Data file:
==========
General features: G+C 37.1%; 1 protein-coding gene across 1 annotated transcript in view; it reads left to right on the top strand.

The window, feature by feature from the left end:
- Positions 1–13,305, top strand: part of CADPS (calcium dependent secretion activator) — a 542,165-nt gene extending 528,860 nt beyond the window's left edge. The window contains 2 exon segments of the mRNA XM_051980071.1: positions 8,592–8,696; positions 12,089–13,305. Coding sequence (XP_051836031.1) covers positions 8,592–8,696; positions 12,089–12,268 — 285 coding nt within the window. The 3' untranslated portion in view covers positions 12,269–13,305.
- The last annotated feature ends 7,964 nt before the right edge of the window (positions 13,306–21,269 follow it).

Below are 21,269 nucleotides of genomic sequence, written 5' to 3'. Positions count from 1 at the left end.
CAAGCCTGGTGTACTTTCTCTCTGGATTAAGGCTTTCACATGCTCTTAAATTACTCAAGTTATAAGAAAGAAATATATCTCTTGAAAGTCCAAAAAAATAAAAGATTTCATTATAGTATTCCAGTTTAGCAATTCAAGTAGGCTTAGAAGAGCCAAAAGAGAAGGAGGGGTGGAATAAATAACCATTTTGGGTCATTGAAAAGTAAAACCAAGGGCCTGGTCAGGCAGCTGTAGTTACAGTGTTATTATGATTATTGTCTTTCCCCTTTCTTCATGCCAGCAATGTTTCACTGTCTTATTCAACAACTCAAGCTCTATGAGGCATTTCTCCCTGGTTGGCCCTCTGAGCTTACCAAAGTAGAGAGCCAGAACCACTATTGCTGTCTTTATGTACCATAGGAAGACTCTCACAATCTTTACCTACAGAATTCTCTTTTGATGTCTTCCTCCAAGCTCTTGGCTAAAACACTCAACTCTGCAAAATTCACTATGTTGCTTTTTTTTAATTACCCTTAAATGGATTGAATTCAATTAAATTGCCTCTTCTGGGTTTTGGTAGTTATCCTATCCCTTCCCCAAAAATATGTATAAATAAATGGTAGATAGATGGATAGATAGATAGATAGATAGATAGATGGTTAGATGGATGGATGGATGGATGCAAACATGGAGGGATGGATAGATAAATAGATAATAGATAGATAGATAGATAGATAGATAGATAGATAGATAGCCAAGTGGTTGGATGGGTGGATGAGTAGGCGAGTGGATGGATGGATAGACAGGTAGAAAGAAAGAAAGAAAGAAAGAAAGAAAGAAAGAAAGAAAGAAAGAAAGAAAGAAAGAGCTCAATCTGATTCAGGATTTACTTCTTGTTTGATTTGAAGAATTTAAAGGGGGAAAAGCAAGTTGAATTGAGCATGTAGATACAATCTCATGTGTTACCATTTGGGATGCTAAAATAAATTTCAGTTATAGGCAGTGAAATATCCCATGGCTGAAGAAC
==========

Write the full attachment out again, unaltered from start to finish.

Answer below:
General features: G+C 37.1%; 1 protein-coding gene across 1 annotated transcript in view; it reads left to right on the top strand.

The window, feature by feature from the left end:
- Positions 1–13,305, top strand: part of CADPS (calcium dependent secretion activator) — a 542,165-nt gene extending 528,860 nt beyond the window's left edge. The window contains 2 exon segments of the mRNA XM_051980071.1: positions 8,592–8,696; positions 12,089–13,305. Coding sequence (XP_051836031.1) covers positions 8,592–8,696; positions 12,089–12,268 — 285 coding nt within the window. The 3' untranslated portion in view covers positions 12,269–13,305.
- The last annotated feature ends 7,964 nt before the right edge of the window (positions 13,306–21,269 follow it).

Below are 21,269 nucleotides of genomic sequence, written 5' to 3'. Positions count from 1 at the left end.
CAAGCCTGGTGTACTTTCTCTCTGGATTAAGGCTTTCACATGCTCTTAAATTACTCAAGTTATAAGAAAGAAATATATCTCTTGAAAGTCCAAAAAAATAAAAGATTTCATTATAGTATTCCAGTTTAGCAATTCAAGTAGGCTTAGAAGAGCCAAAAGAGAAGGAGGGGTGGAATAAATAACCATTTTGGGTCATTGAAAAGTAAAACCAAGGGCCTGGTCAGGCAGCTGTAGTTACAGTGTTATTATGATTATTGTCTTTCCCCTTTCTTCATGCCAGCAATGTTTCACTGTCTTATTCAACAACTCAAGCTCTATGAGGCATTTCTCCCTGGTTGGCCCTCTGAGCTTACCAAAGTAGAGAGCCAGAACCACTATTGCTGTCTTTATGTACCATAGGAAGACTCTCACAATCTTTACCTACAGAATTCTCTTTTGATGTCTTCCTCCAAGCTCTTGGCTAAAACACTCAACTCTGCAAAATTCACTATGTTGCTTTTTTTTAATTACCCTTAAATGGATTGAATTCAATTAAATTGCCTCTTCTGGGTTTTGGTAGTTATCCTATCCCTTCCCCAAAAATATGTATAAATAAATGGTAGATAGATGGATAGATAGATAGATAGATAGATAGATGGTTAGATGGATGGATGGATGGATGCAAACATGGAGGGATGGATAGATAAATAGATAATAGATAGATAGATAGATAGATAGATAGATAGATAGATAGCCAAGTGGTTGGATGGGTGGATGAGTAGGCGAGTGGATGGATGGATAGACAGGTAGAAAGAAAGAAAGAAAGAAAGAAAGAAAGAAAGAAAGAAAGAAAGAAAGAAAGAAAGAGCTCAATCTGATTCAGGATTTACTTCTTGTTTGATTTGAAGAATTTAAAGGGGGAAAAGCAAGTTGAATTGAGCATGTAGATACAATCTCATGTGTTACCATTTGGGATGCTAAAATAAATTTCAGTTATAGGCAGTGAAATATCCCATGGCTGAAGAAC